I suppose that's more injecting than leaking though right? There's only 409....5? (You know what I mean) just fire a packet to each, bound to find the thing you want to talk to.
It is news to me they're supposed to be secure? I thought it was a convenient/helpful thing
Both "huck" and "chuck" were used in Australia, though I think 'chuck' is more common.
Interestingly, WikiDiff's article on the differences lists a more extensive set of meanings for "chuck" vs "huck", and note that one of the meanings of "huck" is:
(informal) to throw or chuck
Which implies to me that since chuck has many more potential meanings, and that one of the meanings of huck is chuck, that "huck" derived from chuck by just dropping the 'c' to have a word that has a more specific subset of "chuck".
e.g. chuck steak (steak from the shoulder), chuck steak (throw/toss some steak)
Whereas "huck steak" really has only one meaning (I think, IANALinguist), to throw some steak.
Hmmm, I see you are using "de" as "to reduce" rather than "to remove", as in "devalue"
In that case, I'd use "defriend" in both cases.
"Un" is the absense of something.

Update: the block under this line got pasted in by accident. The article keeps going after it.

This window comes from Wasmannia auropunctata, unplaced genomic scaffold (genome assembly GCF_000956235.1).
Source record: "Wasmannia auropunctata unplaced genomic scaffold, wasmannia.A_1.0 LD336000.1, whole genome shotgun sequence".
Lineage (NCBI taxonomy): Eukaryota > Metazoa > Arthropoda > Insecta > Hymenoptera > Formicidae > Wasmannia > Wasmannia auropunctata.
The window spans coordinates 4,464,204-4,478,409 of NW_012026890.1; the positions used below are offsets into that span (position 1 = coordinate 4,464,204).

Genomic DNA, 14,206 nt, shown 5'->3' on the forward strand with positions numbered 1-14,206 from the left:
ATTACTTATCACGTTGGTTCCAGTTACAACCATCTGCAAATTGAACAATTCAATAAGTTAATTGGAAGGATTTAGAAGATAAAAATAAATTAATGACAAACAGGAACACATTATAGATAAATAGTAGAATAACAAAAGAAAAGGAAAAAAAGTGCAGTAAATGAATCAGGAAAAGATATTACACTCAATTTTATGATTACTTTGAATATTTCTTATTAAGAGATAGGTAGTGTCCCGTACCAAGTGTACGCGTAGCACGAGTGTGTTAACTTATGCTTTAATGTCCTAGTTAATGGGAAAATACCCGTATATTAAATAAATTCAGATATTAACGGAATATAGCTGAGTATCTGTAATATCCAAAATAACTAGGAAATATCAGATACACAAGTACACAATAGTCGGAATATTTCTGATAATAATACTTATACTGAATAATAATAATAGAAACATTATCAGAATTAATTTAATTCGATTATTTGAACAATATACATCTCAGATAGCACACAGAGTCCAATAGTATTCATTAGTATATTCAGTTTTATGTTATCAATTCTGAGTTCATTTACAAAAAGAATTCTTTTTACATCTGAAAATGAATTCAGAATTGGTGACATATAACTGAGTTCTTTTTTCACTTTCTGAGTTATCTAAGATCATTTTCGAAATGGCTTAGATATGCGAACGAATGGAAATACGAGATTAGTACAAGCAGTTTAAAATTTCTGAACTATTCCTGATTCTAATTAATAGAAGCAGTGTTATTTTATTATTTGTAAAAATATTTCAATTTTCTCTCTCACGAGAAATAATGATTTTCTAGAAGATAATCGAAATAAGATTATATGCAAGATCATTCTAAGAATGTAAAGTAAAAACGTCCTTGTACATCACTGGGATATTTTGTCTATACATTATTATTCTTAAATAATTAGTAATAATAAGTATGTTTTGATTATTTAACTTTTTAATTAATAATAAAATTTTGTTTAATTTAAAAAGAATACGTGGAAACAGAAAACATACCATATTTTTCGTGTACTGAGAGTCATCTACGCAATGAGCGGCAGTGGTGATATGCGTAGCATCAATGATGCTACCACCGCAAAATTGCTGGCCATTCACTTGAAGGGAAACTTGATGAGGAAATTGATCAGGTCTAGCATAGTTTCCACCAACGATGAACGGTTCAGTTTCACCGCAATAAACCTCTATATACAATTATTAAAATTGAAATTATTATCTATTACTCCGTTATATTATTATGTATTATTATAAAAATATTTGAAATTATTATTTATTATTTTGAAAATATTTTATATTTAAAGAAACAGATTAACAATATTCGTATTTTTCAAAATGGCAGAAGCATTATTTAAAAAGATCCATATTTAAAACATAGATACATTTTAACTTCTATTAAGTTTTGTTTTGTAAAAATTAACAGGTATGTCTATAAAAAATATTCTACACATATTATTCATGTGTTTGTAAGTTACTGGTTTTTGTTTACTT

"De" is to remove something (and also, I concede, to reduce something)
Unknown, unavailable, undetermined etc.
deescalate, derobe, deacidfy, deactivate, ...
Now the fact that you'll be able to find just as many examples that contradict what I wrote above, will be conveniently ignored! :-)
I note FreeBSD "deinstalls" packages rather than "uninstalling" them. So... erm QED. Checkmate, scientists!
What about undo?
Seems to be "un" can be a bit broader: not just the absence of something (as part of an adjective) but also to create that absence (as part of a verb). Meaning uninstalling, undressing, etc. make sense as you're removing (creating the absence) of the installation, clothes, etc.
"Finland doesn't have school buses so why would one be on the blackboard?"
Because it's a Google Captcha and everyone knows that Google thi9nks the whole world can solve US based street scene Captcha 'cos we all use the term "crosswalk" and school buses are ALWAYS yellow.
And everyone is the world is familiar with 'Fire Hydrants' * and has a deep fascination with traffic lights
That reminds me of a non-USA centric moan:
Traffic lights... Do they mean just the bulbs/globes? Or also the box the lights are in? And what about the poles the lights are mounted on?
Kinda sad seeing a key Intel customer, AWS, flounder around trying to fix Intel's bugs instead of leaning on Intel to actually fix them. AWS are between a rock and a hard place - they either replace the hardware - with the unavoidable chance that the new hardware will also be broken, or they implement performance killing hacks on their heavily utilized shared boxes... Gee, maybe putting all your eggs in one basket was a dumb idea after all...